Saturday, April 24, 2010

Pumphouse Studios - The Art of Julia Janeway

O.K. I have to warn you these could be addictive. Artist Julia Janeway’s love for books has been translated into ceramics. Ceramic books? No, book illustrations have inspired her. Julia uses the techniques of wood and lino cuts to cut into her ceramic pieces. The results are whimsical, fun and beautiful book inspired pieces. Yes, they have birds on them. I know my fascination on birds is now teetering on the obsessive but wow do I love Julia’s bird. Here is my interview with Julia.

One of my favorite art forms is wood and lino cuts. What was your process of using these techniques with ceramics? How did that take place the first time?
I have always loved books, especially illustrated ones. I think a lot of people have had this experience-- think of those images from books that have stayed with you since childhood, maybe ones you have even forgotten, that you suddenly remember as an adult. Right now, I am having a wonderful time reading children's books to my kids that I read as a child, and while they are not all print illustrations, the images still inspire me-- that bee looking up at Ferdinand's backside...Petunia walking through the weeds with a red book under her wing...the vines growing up the walls in Max's bedroom in Where the Wild Things Are.

My favorite and most inspirational printmaker is Fritz Eichenberg (1901-1990), who did amazing woodcut illustrations for classics like Jane Eyre and Wuthering Heights. What I like about wood and lino prints is the graphic quality. Contemporary artist Nicky McClure-- who makes wood cut-looking illustrations out of cut paper-- is another inspiration for me. Again, I love the cleanness of the line and the things one can accomplish with black and white or simple blocks of color.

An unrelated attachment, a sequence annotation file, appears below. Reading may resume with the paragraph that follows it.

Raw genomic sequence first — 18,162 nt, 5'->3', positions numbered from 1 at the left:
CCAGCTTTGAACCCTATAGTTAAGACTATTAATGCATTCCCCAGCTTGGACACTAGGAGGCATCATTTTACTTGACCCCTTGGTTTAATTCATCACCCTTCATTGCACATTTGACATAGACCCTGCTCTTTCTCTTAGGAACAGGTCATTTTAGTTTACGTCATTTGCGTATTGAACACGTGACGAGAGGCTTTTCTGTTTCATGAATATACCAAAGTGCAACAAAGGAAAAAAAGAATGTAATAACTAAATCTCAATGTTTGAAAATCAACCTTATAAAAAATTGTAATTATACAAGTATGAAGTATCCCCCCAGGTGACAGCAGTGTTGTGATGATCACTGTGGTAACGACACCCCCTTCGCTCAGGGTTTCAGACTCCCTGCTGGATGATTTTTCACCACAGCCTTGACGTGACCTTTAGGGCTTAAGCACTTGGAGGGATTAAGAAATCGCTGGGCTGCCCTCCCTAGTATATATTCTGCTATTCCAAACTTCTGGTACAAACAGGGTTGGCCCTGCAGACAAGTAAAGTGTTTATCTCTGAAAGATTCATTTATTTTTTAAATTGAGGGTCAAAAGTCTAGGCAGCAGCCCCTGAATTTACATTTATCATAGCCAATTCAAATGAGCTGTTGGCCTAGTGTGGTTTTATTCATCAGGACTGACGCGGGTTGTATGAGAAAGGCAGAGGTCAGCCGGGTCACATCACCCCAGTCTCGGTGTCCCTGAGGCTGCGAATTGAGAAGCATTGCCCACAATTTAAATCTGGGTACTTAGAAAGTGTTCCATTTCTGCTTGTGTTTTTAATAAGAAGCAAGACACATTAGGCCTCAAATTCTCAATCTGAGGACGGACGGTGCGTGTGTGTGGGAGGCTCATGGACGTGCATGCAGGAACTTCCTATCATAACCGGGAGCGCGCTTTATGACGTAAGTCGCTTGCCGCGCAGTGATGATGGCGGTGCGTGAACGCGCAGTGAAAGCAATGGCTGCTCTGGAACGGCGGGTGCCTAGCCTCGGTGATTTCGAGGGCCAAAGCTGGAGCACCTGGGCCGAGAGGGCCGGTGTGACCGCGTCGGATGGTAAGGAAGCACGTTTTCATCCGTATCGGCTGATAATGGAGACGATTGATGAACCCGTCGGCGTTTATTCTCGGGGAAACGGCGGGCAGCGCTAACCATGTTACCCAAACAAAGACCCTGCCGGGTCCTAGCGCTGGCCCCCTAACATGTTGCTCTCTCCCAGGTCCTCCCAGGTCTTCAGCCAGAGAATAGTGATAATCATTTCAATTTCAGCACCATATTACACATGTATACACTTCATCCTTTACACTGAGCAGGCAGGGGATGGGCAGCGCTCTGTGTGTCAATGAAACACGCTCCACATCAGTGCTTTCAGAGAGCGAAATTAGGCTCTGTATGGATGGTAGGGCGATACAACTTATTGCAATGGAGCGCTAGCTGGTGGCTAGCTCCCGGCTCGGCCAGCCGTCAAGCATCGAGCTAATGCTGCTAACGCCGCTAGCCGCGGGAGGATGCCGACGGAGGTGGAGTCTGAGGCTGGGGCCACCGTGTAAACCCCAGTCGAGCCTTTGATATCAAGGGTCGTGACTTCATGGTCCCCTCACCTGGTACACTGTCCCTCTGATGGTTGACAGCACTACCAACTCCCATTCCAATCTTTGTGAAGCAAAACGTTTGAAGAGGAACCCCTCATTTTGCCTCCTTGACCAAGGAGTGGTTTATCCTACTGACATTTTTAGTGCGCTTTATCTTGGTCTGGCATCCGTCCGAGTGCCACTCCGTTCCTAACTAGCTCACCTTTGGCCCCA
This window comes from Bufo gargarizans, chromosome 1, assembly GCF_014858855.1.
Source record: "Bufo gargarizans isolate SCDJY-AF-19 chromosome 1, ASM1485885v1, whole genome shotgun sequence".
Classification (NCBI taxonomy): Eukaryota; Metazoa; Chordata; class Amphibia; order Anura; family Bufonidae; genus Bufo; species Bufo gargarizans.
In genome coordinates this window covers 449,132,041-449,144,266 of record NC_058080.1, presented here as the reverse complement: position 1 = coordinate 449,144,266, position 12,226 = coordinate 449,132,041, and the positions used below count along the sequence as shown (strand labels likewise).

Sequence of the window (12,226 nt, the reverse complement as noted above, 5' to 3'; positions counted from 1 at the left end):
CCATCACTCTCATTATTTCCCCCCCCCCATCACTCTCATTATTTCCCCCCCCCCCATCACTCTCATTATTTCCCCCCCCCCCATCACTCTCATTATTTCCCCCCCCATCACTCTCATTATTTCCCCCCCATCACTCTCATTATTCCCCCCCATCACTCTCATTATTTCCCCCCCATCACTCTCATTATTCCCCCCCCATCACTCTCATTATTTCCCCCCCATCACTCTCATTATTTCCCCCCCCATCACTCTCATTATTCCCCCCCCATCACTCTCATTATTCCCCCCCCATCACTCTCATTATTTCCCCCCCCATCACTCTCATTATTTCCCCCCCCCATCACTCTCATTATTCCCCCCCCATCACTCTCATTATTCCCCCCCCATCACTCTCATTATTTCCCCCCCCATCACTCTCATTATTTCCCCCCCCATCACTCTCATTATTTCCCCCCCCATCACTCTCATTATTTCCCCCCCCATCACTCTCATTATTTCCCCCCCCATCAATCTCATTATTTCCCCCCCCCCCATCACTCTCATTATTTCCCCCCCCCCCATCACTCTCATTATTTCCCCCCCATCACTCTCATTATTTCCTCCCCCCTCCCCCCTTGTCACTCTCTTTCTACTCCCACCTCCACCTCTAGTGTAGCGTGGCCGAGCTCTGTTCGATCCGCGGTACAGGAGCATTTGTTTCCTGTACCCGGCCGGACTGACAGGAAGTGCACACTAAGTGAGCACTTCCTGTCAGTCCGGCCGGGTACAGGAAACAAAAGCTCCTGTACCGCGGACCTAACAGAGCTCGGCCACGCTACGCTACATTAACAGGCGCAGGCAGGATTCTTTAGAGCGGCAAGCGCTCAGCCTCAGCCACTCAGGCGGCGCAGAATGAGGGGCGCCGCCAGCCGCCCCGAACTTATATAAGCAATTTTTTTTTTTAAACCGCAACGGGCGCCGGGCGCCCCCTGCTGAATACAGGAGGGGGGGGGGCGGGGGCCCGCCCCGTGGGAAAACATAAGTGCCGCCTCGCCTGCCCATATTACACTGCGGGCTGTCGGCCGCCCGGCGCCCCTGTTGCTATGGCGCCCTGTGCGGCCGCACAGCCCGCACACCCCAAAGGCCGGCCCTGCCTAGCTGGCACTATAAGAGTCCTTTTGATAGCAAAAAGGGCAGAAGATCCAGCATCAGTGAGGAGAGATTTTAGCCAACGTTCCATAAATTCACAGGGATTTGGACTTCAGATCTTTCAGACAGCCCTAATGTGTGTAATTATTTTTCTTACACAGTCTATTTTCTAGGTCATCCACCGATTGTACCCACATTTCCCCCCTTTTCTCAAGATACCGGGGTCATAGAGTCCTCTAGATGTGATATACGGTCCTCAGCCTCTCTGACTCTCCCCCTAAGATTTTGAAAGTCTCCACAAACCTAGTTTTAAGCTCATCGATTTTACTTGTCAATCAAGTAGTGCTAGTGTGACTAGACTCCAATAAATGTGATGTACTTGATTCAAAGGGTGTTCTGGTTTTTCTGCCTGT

As far as ceramics, I suppose I should credit a young potter I met in Steamboat Springs, Colorado the year my mom died (1994.) This girl and her boyfriend were making black on white cups and planters-- the boyfriend threw the forms and the girl would carve them. The technical term is sgraffito. I had created pottery off and on ever since I was little, mostly because my mom was a high school art teacher and wonderful potter. But I was grieving my mom's death that summer and, although I had inherited all my mom's pottery gear, I was doing nothing in the way of ceramics, and nothing in the way of art. I was that sad.

Still, I bought a cup "handmade by Leah and Scott" (as it says on the bottom.) Little did I know years later it would inspire me to do that style of pottery. It was so unusual to me. I love the illustrative aspect of carving, and how it allowed me to set my own ideas-- about animals, birds, words-- in stone.

My work is obviously such a marriage of my love for books with my love for art.

Birds are such inspirational creatures. You use them a lot in your work. What do they represent for you?

Birds represent so many things! I "knew" my birds as a kid, and the other day my little 2-year old daughter shocked a visitor by looking out the window and saying, "There's a scrub jay." I think birds are fragile and hearty. I think they are the vital heartbeat in the background that you don't notice right away.

Like the goldfinch that come in the winter and cheer you up with their little flashes of sun in the rain.

Like the robins who bounce around on your lawn like comical clowns.

Like the barn owls, who spread out their wings and seem so silent and holy.

Like the chickens. Was there ever a more humble or necessary bird?

Please tell us how you came to be a ceramicist and about the connection you have with your kiln, wheel and glazes.